Low-lying areas on Sapelo Island like Alligator Pond are susceptible to increased flooding during hurricanes and tidal surges. (Evan Barnard/University of Georgia)
Increased flooding threatens heritage crops and community on historic Sapelo Island
Off the Southern Georgia coast on 16,500-acre Sapelo Island – reachable only by boat or plane – lies the old Geechee community of Hog Hammock. Hog Hammock is the last community of the Gullah Geechee, decendents of Africans brought over to the Southeastern United States coastal islands to work on plantations as slaves. After the end of slavery, the Gullah Geechee primarily remained on the coastal islands and retained as much of their African heritage as possible, creating a distinct subpopulation of African Americans with their own traditions and dialect. The Sapelo Gullah Geechee arrived on Sapelo in the 1800s and have called it home ever since.
Many of the slaves were originally brought to the island by Thomas Spalding, who purchased the south end of Sapelo in 1802. After the end of the Civil War, the freed slaves stayed, purchasing land and establishing thriving settlements on various parts of the island, then eventually consolidating the communities to Hog Hammock. Covering 427 acres, Hog Hammock is now home to the remaining descendants of the original slaves and is the heart of Sapelo’s Gullah Geechee community.
The fields around Hog Hammock are being returned to their agricultural roots. The Gullah Geechee brought seeds of several African crops, such as red cow peas and okra, with them to the New World. The “Geechee red pea,” which has its origins in Sierra Leone, is grown as a heritage crop for the Hog Hammock community, meaning the plants are original varieties that were grown by historic populations and not cultivated for large-scale agriculture. Hog Hammock residents grow these crops to sell and sustain the community and to motivate residents to invest in their own land. The sale of red pea harvests is key to increasing economic development for the island and its remaining residents, helping to preserve their lands and culture.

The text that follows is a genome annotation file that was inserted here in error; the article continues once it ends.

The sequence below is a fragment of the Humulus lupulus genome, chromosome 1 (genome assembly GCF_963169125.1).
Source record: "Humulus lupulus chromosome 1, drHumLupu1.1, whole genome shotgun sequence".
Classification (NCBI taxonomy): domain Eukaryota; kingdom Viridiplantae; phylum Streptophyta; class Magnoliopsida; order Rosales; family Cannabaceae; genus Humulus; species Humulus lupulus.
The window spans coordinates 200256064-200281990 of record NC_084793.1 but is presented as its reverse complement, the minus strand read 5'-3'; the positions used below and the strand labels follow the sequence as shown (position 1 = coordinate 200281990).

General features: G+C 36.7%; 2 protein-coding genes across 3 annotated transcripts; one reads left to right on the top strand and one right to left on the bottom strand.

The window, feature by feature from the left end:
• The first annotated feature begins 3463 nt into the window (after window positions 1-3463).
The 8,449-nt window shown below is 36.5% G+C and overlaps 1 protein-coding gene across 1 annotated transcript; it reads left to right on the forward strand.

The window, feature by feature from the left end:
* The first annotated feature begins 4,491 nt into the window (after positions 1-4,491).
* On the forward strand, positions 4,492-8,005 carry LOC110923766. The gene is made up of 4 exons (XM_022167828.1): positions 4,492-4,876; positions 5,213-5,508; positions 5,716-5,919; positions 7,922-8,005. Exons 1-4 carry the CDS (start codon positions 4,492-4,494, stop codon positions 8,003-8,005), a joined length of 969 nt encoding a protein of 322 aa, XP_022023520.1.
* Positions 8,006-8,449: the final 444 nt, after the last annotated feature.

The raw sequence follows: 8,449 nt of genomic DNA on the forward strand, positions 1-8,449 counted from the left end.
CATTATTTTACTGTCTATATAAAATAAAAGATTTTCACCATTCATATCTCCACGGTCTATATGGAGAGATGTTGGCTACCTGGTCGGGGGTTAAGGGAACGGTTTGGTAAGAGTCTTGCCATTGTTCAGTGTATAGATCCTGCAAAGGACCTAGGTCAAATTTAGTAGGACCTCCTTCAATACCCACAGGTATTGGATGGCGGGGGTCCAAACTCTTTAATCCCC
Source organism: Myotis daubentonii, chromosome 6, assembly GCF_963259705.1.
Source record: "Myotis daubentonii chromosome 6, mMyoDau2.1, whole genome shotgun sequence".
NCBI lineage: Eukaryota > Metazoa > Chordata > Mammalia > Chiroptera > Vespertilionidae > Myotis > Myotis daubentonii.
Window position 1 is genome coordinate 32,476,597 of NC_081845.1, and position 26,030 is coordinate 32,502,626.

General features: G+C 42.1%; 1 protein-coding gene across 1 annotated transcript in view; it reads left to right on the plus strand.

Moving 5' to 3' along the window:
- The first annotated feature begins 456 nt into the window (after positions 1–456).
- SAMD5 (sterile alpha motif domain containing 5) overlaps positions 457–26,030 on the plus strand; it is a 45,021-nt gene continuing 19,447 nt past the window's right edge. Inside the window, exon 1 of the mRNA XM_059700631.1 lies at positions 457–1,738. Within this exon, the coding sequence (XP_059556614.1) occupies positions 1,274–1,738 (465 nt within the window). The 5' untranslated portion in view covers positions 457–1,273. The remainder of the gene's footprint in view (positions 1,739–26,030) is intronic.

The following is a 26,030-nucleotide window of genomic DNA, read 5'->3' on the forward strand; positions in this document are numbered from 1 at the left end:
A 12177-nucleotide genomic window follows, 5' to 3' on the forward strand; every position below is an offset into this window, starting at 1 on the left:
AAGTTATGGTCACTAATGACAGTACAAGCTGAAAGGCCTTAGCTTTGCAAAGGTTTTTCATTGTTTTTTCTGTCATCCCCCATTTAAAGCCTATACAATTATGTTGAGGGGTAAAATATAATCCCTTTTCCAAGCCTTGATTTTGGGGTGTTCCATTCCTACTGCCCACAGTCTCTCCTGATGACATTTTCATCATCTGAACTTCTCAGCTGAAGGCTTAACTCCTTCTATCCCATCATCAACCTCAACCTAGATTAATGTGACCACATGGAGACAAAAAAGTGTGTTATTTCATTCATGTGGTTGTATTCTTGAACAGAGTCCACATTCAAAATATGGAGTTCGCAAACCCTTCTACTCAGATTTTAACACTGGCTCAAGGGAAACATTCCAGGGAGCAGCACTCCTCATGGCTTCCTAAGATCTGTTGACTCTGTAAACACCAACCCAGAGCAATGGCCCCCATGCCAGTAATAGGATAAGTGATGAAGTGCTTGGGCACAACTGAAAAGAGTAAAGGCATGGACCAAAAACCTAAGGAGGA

Another heritage crop the community is trying to reestablish is purple ribbon sugar cane, which was native to Java and brought to the West Indies by Dutch traders in the 1800s and then to the Georgia coast. The sugar cane was grown on Sapelo as a plantation crop and processed in a mill on the island. Researchers are now helping the community replant purple ribbon sugar cane in fields in Hog Hammock, and the sugar cane is pressed for its purple syrup and bottled. Both purple ribbon sugar cane syrup and Sapelo Island red peas are sold on the mainland and prized by restaurateurs for their unique flavors.
In 2017 during Hurricane Irma, which directly hit Sapelo Island, island flooding covered the majority of Hog Hammock and wiped out the sugar cane and other crops. Changes in weather and climate such as increased frequency of tropical storms and hurricanes are increasingly affecting the island and its residents. Hog Hammock is at a lower elevation than other parts of the island, leaving the community more susceptible to flooding and causing enormous consequences for its burgeoning agricultural industry. With more frequent inundation of seawater, the soil and fields are becoming less yielding for farming.
Sapelo Island is low enough to become a massive floodplain when the high tide line exceeds the shell-banked and salt marsh edges of the island. With increasing frequency, the high tides on Sapelo Island significantly exceed typical high tide marks, breaching roadways, filling marshy fields, and causing flooding overall. The salt marshes can quickly become saturated with the seawater, overriding their potential to serve as flood buffers for the inner island. Beyond agriculture, the inundation of saltwater into the water table and other potable water sources means residents must find new water sources.
With rising sea levels and increased flooding risks, the Hog Hammock community faces an uncertain future. Displaying their generational resilience, residents and heritage crops continue to endure as the Sapelo Island Gullah Geechee community fights to preserve their historic lands, culture, and way of life.